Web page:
"I think they're surprised by how hands-on I've been - I'm very verbal. They learnt about bringing detail back to sportswear. I question every single thing ... Women are not educated in what they have to wear technically to enhance what exercise they're doing. Sneakers are always crap, they're baby pink or baby blue, they're like My Little Pony. They're offensive. I don't see the reason for that. I'm like, 'Why? Give me a reason for that?' Why is it that I always want the guys' sneaker but they don't do my size? Why is it when they do the guys' sneaker for women, they bring it out in a nasty color? Like, why is that? Who is designing this stuff? I could talk about it until the cows come home."

During the interview, Stella spoke about her mother, Linda:

"She would have loved some of the things I've done recently. She would have loved all my vegie shoes, and she would have dug the Adidas thing. She'd have loved the perfume. It's a bummer. At the weekend I really wanted to call her, talk crap down the phone. I didn't have anything to say, just sort of babble. She was the classiest woman. And class? You can't buy class, you know? She wasn't like Jackie O - you don't think of her like that - but just the way she handled herself and the decisions she made, and the way she interacted with people was so fluid and natural and classy. It wasn't about her. It was always about everyone else."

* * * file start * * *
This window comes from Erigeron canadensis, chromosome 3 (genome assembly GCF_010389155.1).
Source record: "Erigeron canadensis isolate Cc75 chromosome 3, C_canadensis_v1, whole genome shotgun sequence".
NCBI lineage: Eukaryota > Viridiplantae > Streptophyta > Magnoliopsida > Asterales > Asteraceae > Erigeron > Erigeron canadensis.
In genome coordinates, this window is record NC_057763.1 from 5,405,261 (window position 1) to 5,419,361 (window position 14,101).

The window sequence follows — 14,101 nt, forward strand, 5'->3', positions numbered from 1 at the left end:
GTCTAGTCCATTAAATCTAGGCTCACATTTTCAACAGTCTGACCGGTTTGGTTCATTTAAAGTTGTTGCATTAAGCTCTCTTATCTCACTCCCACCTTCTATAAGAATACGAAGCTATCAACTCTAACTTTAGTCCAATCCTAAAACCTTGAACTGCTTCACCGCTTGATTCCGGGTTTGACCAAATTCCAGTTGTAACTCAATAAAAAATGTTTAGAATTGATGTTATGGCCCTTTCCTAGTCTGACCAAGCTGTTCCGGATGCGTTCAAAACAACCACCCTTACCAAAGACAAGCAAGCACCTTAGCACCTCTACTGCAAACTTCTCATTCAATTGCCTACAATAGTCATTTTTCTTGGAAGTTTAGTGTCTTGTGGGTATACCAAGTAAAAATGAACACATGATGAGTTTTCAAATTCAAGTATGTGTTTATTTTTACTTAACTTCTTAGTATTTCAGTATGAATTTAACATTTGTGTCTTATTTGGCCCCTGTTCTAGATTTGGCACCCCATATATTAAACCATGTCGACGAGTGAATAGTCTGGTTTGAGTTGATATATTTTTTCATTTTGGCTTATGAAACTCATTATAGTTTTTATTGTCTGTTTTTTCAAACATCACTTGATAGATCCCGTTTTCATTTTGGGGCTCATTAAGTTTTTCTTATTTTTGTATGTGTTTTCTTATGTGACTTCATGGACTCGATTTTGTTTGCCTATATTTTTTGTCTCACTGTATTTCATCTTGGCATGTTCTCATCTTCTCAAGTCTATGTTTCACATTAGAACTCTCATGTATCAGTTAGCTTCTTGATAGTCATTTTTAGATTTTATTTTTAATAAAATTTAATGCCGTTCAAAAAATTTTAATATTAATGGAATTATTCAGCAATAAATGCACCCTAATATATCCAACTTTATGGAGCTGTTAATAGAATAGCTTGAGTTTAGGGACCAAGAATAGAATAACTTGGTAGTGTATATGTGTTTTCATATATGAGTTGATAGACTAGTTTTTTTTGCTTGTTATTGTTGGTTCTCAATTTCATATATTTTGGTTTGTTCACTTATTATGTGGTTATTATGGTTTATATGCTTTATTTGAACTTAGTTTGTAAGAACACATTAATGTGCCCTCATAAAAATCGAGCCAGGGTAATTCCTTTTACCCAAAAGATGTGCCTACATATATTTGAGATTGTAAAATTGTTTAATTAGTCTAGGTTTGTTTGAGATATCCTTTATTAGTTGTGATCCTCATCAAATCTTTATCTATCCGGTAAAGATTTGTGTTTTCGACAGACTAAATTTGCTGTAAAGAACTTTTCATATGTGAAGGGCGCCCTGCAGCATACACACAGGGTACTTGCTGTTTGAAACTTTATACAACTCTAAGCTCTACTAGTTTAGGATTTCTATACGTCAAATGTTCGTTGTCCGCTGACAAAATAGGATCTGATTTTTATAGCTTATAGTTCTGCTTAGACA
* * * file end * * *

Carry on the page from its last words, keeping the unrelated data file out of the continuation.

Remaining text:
Ms. Durrant told Stella about how sweet Linda had been to one of her colleagues when he went to interview Sir Paul. Stella smiled and said:

"I would expect nothing less from my mother. People always have stories like that. I met your parents once; your dad was in a bad mood and your mum came in and said, 'Do you want a cup of tea?' It's really reaffirming to hear that."

How will motherhood change her life?

"I don't really know. I'm sort of playing it by ear. I don't really know what one does, so I'm kinda like ... I don't really wanna know? I think people will come to me, to my house, probably. (For now I am ) being, like, this perfect role-model pregnant woman. I don't go out. I'm not drinking."

Stella spends the week in London, and the weekend at her country home in Worcestershire where she is having a garden planted:

"Not cheap are they, gardens? Bloody hell. But part of the beauty of it is watching it grow. It's going to sound really naff on paper, that."

In London, Stella walks or cycles with her border collie dog, Red, in Hyde Park. On the weekends, she used to ride her horse, Flo Jo, but Stella has promised her husband that she won't ride until the baby is born:

"My mum rode every single day, all of her life, but we're not as free as they were back then. She was being a bit of a hippie living in Scotland when she had me. And if anything happened, I'd feel terrible. I'm not only responsible for myself and the baby, I've got Alasdhair to think about. But I'll be back on my horse the moment I've squeezed it out. I can't wait."

Stella says that she has some "really amazing friends". None of them are school chums:

"My school thing was wrapped around that learning experience of being a kid of someone. I was very wary and protective, jumpy, not very settled about it."

Stella remains close to her sisters Heather and Mary, and her brother, James, and is "madly in love" with her nephews:

"I'd not be so immodest as to say I'm the best auntie in the world."

(kindly submitted by PLUGGED correspondent Joan M. Hopkins)